Nonneoplastic kidney diseases in adult tumor nephrectomy and nephroureterectomy specimens: common, harmful, yet underappreciated

Arch Pathol Lab Med. 2009 Jul;133(7):1012-25. doi: 10.5858/133.7.1012.


Context: Nonneoplastic kidney diseases, such as arterionephrosclerosis and/or diabetic nephropathy, are commonly encountered in tumor nephrectomy and nephroureterectomy specimens. Although any nonneoplastic kidney disease may be encountered in these resection specimens by chance, additional diseases that may be related to the underlying neoplasm or its treatment regimen include thrombotic microangiopathy, Amyloid A amyloidosis, membranous nephropathy, immunoglobulin A nephropathy, membranoproliferative glomerulonephritis, pauci-immune crescentic glomerulonephritis, focal segmental glomerulosclerosis, minimal-change disease, acute interstitial nephritis, and xanthogranulomatous pyelonephritis. Given the morbidity of chronic kidney disease and the relatively favorable 5-year survival rates for urothelial and renal cell carcinomas, accurate evaluation of the nonneoplastic kidney parenchyma is important.

Objectives: We will discuss our approach for evaluating the nonneoplastic kidney parenchyma in tumor nephrectomy and nephroureterectomy specimens. The pathologic features of the aforementioned kidney diseases as well as pertinent references will be reviewed. The identification of glomerular abnormalities, including mesangial sclerosis or hypercellularity, segmental sclerosis, crescent formation, glomerulitis, or glomerular basement membrane alterations, should lead to additional immunofluorescence and electron microscopic studies. Safeguards to ensure that the nonneoplastic parenchyma is not overlooked include adding this important parameter to synoptic reports and obtaining periodic acid-Schiff and/or Jones methenamine silver stains prior to microscopic evaluation of the neoplasm.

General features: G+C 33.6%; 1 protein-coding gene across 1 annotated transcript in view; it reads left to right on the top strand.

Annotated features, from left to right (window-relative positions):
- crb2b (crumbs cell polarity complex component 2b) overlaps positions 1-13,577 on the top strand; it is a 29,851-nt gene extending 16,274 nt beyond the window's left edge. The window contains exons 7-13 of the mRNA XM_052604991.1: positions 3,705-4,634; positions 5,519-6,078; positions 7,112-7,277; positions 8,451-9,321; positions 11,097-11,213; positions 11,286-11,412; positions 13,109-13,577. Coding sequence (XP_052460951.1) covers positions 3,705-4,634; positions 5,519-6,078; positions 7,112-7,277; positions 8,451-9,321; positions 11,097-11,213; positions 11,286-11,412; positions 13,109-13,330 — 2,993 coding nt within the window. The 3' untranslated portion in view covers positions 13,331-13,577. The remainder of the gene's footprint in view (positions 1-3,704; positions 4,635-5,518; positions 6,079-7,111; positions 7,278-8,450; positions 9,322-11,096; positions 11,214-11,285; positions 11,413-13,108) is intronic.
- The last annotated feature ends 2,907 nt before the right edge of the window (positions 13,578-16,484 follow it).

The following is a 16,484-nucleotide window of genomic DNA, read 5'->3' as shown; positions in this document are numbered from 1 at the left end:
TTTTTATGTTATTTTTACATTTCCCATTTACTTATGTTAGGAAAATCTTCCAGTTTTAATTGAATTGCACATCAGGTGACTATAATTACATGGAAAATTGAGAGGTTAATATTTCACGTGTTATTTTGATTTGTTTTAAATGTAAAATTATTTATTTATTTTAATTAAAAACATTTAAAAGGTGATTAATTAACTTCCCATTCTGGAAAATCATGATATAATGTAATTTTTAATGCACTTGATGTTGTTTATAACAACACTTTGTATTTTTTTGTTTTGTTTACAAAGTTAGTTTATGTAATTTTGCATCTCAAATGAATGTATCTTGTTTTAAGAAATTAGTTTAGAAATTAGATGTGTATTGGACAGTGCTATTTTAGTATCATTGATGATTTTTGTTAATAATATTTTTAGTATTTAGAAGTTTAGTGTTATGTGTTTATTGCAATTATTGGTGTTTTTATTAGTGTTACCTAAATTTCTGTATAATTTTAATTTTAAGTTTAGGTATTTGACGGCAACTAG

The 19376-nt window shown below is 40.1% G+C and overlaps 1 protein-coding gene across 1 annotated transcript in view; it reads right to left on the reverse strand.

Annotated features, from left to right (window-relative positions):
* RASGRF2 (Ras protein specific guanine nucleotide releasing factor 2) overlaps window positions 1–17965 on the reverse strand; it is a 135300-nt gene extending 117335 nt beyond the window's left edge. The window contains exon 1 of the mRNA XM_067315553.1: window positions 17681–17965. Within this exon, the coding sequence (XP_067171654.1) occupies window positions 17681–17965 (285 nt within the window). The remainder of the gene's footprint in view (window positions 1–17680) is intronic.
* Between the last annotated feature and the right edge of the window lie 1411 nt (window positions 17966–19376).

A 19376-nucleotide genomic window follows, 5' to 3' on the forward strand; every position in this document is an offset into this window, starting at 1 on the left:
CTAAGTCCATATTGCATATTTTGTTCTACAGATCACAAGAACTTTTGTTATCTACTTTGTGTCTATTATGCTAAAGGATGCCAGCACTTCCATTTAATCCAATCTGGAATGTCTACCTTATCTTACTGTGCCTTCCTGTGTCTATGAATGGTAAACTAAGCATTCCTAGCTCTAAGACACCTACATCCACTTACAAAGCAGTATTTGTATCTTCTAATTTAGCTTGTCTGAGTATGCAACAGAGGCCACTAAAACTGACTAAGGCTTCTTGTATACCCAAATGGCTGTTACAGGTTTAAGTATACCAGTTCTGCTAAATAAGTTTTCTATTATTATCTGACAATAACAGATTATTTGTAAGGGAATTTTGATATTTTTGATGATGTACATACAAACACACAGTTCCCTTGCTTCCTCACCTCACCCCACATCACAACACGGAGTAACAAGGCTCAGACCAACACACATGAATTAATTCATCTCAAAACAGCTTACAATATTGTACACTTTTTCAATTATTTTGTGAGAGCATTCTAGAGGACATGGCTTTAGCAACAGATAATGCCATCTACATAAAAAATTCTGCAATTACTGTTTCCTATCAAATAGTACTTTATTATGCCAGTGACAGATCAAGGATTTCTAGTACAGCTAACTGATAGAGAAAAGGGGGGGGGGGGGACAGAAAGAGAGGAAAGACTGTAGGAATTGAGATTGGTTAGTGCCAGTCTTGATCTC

Data sources: Relevant literature and University of Chicago Medical Center pathology archives.

Conclusions: The practicing surgical pathologist should be aware of the importance of both correctly classifying the resected renal or urothelial neoplasm and the concomitant nonneoplastic kidney disease that may be present in these specimens.

Publication types

  • Review

MeSH terms

  • Adult
  • Disease Progression
  • Humans
  • Kidney / pathology
  • Kidney / surgery
  • Kidney Diseases / complications*
  • Kidney Diseases / diagnosis*
  • Kidney Diseases / pathology
  • Kidney Neoplasms / complications*
  • Kidney Neoplasms / pathology
  • Kidney Neoplasms / surgery*
  • Nephrectomy
  • Ureter / pathology
  • Ureter / surgery